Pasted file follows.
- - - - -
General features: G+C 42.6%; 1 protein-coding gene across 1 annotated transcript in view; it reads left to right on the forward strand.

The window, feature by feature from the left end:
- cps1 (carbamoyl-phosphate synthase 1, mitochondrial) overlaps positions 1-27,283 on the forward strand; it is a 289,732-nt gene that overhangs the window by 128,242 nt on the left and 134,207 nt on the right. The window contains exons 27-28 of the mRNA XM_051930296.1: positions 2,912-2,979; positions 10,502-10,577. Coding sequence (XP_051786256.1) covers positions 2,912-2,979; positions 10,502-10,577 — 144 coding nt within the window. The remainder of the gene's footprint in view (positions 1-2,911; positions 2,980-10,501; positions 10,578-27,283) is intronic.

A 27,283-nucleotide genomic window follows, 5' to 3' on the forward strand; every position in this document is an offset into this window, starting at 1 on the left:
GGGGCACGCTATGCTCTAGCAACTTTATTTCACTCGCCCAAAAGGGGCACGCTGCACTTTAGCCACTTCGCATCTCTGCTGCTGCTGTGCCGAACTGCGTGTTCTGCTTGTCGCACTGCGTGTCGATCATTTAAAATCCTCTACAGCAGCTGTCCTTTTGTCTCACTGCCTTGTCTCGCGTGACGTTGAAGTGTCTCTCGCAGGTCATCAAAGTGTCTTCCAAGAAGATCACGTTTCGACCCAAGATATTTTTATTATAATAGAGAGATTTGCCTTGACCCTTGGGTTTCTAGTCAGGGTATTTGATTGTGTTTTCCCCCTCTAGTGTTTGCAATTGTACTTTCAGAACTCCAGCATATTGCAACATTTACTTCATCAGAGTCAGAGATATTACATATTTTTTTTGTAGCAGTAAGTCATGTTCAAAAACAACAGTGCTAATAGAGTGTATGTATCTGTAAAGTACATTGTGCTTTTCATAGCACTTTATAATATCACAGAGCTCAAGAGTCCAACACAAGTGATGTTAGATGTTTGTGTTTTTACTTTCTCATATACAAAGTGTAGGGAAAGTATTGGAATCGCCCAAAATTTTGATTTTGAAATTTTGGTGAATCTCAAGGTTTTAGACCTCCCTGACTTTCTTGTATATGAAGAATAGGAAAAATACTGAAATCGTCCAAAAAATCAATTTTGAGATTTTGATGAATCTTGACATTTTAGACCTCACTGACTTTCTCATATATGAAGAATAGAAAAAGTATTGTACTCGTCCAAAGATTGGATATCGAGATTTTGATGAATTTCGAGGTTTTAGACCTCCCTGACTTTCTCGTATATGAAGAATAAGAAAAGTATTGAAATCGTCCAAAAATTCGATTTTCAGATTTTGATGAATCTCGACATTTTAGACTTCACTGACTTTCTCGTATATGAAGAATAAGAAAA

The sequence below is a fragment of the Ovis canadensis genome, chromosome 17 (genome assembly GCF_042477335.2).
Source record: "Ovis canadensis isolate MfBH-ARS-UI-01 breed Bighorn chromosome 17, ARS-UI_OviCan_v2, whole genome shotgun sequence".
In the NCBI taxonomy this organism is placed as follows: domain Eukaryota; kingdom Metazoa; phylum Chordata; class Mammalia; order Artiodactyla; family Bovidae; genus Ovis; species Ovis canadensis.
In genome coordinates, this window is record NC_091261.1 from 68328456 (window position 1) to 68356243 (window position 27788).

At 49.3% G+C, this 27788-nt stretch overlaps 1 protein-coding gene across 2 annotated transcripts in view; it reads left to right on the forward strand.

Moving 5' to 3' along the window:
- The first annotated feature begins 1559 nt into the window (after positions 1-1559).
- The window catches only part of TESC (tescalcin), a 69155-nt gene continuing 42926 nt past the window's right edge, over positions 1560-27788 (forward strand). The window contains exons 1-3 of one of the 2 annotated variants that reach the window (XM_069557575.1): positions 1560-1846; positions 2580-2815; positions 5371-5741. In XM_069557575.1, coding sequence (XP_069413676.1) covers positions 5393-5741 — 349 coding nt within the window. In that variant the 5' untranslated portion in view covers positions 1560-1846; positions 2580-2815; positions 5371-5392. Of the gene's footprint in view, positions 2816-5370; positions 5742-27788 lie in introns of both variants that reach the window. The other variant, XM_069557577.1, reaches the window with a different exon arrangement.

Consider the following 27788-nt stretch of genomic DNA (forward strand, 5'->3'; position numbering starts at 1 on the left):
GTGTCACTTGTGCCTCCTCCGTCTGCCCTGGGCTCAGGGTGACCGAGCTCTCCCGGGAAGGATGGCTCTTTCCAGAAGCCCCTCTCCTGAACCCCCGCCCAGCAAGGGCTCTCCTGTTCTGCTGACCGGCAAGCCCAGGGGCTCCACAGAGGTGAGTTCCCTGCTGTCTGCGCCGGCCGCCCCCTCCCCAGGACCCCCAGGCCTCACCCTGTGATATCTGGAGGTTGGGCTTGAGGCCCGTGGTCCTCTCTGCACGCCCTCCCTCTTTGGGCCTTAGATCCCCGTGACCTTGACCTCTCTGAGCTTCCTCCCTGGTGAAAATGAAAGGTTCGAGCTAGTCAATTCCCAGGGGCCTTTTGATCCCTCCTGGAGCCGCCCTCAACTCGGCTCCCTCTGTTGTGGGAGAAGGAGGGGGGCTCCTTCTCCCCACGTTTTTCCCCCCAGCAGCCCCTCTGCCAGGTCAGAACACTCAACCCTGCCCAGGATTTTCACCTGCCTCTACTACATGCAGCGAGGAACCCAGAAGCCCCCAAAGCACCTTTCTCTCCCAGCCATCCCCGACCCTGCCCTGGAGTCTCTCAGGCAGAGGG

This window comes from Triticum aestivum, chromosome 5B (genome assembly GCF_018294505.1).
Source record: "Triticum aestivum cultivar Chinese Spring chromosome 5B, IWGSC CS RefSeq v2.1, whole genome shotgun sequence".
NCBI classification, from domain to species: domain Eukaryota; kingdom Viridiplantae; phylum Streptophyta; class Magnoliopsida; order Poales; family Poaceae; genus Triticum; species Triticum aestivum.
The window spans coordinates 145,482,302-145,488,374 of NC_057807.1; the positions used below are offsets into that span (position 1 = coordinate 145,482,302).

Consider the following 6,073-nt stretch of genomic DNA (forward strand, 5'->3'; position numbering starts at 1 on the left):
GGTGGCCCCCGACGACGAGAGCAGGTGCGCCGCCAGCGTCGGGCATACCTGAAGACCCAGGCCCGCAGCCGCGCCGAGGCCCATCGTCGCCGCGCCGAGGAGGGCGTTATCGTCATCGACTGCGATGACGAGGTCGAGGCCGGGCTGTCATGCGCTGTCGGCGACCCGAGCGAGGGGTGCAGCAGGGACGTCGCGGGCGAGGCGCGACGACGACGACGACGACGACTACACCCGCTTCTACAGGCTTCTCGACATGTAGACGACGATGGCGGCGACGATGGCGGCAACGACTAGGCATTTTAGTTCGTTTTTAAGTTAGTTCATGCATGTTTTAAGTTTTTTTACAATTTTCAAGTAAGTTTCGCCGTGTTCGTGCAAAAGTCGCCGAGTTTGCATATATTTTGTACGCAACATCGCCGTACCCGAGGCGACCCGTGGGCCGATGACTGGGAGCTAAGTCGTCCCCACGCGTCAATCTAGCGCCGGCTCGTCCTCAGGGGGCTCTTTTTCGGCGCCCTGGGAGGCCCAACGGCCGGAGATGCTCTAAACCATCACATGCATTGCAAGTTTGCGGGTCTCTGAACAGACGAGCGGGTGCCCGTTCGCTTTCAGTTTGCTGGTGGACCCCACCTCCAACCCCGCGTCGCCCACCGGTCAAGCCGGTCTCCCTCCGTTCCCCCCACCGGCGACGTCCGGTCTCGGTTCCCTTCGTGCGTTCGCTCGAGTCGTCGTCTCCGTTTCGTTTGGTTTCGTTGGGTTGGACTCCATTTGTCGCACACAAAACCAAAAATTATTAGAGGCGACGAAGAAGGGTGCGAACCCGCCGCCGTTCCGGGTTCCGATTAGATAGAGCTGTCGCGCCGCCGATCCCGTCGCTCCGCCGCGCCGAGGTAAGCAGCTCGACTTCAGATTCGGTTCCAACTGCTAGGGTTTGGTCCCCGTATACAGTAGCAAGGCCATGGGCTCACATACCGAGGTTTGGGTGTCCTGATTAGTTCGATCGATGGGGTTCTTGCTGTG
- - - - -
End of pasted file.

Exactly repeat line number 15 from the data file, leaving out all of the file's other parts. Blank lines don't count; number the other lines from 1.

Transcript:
GTGTCACTTGTGCCTCCTCCGTCTGCCCTGGGCTCAGGGTGACCGAGCTCTCCCGGGAAGGATGGCTCTTTCCAGAAGCCCCTCTCCTGAACCCCCGCCCAGCAAGGGCTCTCCTGTTCTGCTGACCGGCAAGCCCAGGGGCTCCACAGAGGTGAGTTCCCTGCTGTCTGCGCCGGCCGCCCCCTCCCCAGGACCCCCAGGCCTCACCCTGTGATATCTGGAGGTTGGGCTTGAGGCCCGTGGTCCTCTCTGCACGCCCTCCCTCTTTGGGCCTTAGATCCCCGTGACCTTGACCTCTCTGAGCTTCCTCCCTGGTGAAAATGAAAGGTTCGAGCTAGTCAATTCCCAGGGGCCTTTTGATCCCTCCTGGAGCCGCCCTCAACTCGGCTCCCTCTGTTGTGGGAGAAGGAGGGGGGCTCCTTCTCCCCACGTTTTTCCCCCCAGCAGCCCCTCTGCCAGGTCAGAACACTCAACCCTGCCCAGGATTTTCACCTGCCTCTACTACATGCAGCGAGGAACCCAGAAGCCCCCAAAGCACCTTTCTCTCCCAGCCATCCCCGACCCTGCCCTGGAGTCTCTCAGGCAGAGGG